of Need for Treasury Bailout
Federal Housing Administration Commissioner Carol Galante testified before the House Financial Services Committee, asserting that the federal agency can avoid an immediate Treasury bailout.
Congressional members grilled Galante Wednesday on the potential risk to taxpayers after a November actuarial report on the financial health of the FHA showed the value of the agency's Mutual Mortgage Insurance Fund stands at negative $16.3 billion.
In addition, the capital reserve ratio of the fund fell below zero to negative 1.44%, according to the recent report.
Galante stated that while the projected report is of very serious concern, it is not the determining factor as to whether FHA will need to draw on permanent budget authority from the US Department of Treasury.
"Any determination that such a draw is necessary will not be made until the end of FY 2013, and in any event, does not affect the full faith and credit of the Federal Government to pay any claims," Galante said.
She added, "The ultimate need will be borne out in the actual performance of the FHA single-family program over the course of the fiscal year, and will be impacted by the steps FHA takes over the course of the year to increase revenue or reduce losses."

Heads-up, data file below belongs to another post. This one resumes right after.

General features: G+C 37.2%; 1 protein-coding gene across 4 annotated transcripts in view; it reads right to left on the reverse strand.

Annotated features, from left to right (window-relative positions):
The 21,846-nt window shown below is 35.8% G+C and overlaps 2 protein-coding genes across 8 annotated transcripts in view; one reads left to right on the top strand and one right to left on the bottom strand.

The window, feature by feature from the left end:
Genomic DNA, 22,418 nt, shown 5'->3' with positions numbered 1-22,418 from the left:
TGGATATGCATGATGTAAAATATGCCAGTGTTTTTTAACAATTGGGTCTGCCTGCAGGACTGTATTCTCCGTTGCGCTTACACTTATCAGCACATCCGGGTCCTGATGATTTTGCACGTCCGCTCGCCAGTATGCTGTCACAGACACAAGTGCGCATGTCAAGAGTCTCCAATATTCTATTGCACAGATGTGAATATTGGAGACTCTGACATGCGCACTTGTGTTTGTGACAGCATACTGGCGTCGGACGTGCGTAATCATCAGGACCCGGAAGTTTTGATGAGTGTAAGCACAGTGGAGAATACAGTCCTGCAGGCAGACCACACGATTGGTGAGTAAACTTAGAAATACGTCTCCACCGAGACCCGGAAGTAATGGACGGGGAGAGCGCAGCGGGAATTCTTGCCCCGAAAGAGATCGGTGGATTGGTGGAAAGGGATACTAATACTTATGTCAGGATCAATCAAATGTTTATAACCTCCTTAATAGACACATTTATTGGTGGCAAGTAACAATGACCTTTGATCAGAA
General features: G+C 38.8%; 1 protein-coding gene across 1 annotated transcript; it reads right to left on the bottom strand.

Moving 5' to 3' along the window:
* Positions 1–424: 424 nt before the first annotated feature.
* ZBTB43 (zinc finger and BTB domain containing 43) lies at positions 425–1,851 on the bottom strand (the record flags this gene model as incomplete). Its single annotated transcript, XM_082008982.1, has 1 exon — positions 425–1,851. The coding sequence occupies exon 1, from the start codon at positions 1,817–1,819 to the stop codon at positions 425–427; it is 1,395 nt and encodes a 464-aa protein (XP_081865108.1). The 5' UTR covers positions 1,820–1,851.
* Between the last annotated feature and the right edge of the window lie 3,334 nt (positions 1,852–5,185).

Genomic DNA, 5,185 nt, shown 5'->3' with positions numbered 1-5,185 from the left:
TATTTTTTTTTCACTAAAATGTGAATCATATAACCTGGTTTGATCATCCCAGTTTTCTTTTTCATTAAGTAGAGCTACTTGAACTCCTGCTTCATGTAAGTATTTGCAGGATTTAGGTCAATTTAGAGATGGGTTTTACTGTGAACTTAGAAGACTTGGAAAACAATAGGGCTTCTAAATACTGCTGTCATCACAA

For instance, President Obama's fiscal year 2012 budget submission, anticipated that FHA would need to draw close to $700 million in assistance from the Treasury to cover expected claims. Instead, at the end of 2012, the Capital Reserve Account held $3.3 billion, which was due to policy changes that improved the value of the Fund, Galante said.
As a result, Galante said new policies changes enacted this year are expected to reduce the need to draw on Treasury assistance.
The commissioner stated that the FHA has taken actions to protect and strengthen the MMI Fund's value by adding $31 billion.
Additionally, for the fifth time, FHA increased its annual mortgage insurance premium for most new mortgages by 10 basis points.
READ FULL SOURCE ARTICLE: 02/13/2013
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